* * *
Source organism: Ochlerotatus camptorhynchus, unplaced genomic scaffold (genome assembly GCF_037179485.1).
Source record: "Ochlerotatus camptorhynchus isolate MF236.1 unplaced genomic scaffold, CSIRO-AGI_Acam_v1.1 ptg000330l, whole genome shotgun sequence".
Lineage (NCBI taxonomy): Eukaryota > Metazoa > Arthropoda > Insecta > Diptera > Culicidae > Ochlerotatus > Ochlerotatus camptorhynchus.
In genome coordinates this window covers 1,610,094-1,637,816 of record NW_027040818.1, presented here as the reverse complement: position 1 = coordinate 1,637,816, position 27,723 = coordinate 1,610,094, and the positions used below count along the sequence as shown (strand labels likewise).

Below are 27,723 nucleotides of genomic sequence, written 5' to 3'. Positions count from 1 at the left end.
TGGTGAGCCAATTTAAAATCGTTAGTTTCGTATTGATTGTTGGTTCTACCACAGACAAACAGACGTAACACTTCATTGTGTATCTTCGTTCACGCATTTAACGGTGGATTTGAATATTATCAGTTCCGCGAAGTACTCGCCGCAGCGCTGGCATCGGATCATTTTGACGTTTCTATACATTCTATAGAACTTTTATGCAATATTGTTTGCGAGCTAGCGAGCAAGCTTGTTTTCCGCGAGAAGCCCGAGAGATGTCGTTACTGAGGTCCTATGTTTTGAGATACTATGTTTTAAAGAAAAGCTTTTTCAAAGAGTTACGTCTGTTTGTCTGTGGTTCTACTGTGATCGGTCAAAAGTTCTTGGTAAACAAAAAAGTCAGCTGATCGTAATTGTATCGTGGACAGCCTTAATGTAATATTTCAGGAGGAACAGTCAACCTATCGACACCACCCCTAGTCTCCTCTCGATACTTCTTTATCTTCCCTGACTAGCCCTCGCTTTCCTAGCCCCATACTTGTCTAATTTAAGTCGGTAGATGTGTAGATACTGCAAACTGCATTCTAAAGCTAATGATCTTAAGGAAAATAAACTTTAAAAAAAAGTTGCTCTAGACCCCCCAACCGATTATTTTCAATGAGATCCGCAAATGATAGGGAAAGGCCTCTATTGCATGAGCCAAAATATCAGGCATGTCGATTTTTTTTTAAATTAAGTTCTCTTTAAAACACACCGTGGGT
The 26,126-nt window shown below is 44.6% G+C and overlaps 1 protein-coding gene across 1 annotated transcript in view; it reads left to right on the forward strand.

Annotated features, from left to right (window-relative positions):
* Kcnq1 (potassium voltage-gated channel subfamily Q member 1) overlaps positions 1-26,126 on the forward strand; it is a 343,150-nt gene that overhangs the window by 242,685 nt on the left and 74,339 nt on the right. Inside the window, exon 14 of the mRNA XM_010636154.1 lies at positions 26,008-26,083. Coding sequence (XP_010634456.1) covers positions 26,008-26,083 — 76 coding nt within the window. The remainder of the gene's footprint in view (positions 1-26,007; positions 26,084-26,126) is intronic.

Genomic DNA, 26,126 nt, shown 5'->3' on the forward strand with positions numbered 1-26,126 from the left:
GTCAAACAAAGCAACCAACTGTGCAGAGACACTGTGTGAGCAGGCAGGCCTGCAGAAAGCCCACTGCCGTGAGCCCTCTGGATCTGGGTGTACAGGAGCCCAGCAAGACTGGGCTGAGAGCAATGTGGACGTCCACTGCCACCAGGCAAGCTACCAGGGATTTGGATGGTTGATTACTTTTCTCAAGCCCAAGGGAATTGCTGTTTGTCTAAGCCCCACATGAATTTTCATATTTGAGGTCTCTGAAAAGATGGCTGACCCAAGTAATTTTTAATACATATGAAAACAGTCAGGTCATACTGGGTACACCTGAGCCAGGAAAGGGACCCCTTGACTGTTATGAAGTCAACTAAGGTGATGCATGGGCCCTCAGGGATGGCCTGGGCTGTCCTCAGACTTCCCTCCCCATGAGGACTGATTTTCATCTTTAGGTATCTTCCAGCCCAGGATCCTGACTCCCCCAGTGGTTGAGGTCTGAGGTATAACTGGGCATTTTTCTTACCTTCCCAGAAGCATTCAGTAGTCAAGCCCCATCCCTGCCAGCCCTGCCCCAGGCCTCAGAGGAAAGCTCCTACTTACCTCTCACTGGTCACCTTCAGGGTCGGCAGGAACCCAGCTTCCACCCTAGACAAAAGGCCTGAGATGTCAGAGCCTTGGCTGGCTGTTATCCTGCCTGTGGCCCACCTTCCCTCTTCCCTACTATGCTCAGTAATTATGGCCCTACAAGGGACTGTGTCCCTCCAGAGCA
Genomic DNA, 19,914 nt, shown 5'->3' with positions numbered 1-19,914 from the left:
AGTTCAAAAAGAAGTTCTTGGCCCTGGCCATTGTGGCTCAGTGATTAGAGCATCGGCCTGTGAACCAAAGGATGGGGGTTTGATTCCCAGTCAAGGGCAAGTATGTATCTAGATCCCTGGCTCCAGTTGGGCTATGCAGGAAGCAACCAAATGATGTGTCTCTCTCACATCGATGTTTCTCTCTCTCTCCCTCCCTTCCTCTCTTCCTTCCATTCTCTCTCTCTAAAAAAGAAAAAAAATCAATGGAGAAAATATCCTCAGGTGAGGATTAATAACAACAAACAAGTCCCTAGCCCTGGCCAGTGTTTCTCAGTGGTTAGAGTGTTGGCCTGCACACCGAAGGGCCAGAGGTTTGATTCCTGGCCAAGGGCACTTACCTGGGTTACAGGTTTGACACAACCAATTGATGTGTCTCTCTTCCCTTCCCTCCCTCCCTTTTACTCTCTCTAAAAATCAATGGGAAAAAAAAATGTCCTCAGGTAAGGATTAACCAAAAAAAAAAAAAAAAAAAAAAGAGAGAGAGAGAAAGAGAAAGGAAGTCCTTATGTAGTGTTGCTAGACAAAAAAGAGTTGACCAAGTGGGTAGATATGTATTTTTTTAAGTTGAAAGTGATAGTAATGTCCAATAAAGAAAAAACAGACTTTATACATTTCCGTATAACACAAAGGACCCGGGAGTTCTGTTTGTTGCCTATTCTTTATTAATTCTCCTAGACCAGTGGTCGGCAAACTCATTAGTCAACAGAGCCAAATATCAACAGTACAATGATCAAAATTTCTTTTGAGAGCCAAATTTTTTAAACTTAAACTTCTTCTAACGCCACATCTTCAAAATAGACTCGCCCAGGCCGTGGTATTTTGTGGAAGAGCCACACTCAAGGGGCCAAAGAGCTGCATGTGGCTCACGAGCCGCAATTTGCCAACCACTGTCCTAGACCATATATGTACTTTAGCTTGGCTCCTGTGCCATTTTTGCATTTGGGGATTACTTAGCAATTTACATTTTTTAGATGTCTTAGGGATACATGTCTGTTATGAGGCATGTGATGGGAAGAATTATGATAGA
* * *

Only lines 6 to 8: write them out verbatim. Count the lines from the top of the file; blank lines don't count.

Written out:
TGGTGAGCCAATTTAAAATCGTTAGTTTCGTATTGATTGTTGGTTCTACCACAGACAAACAGACGTAACACTTCATTGTGTATCTTCGTTCACGCATTTAACGGTGGATTTGAATATTATCAGTTCCGCGAAGTACTCGCCGCAGCGCTGGCATCGGATCATTTTGACGTTTCTATACATTCTATAGAACTTTTATGCAATATTGTTTGCGAGCTAGCGAGCAAGCTTGTTTTCCGCGAGAAGCCCGAGAGATGTCGTTACTGAGGTCCTATGTTTTGAGATACTATGTTTTAAAGAAAAGCTTTTTCAAAGAGTTACGTCTGTTTGTCTGTGGTTCTACTGTGATCGGTCAAAAGTTCTTGGTAAACAAAAAAGTCAGCTGATCGTAATTGTATCGTGGACAGCCTTAATGTAATATTTCAGGAGGAACAGTCAACCTATCGACACCACCCCTAGTCTCCTCTCGATACTTCTTTATCTTCCCTGACTAGCCCTCGCTTTCCTAGCCCCATACTTGTCTAATTTAAGTCGGTAGATGTGTAGATACTGCAAACTGCATTCTAAAGCTAATGATCTTAAGGAAAATAAACTTTAAAAAAAAGTTGCTCTAGACCCCCCAACCGATTATTTTCAATGAGATCCGCAAATGATAGGGAAAGGCCTCTATTGCATGAGCCAAAATATCAGGCATGTCGATTTTTTTTTAAATTAAGTTCTCTTTAAAACACACCGTGGGT
The 26,126-nt window shown below is 44.6% G+C and overlaps 1 protein-coding gene across 1 annotated transcript in view; it reads left to right on the forward strand.

Annotated features, from left to right (window-relative positions):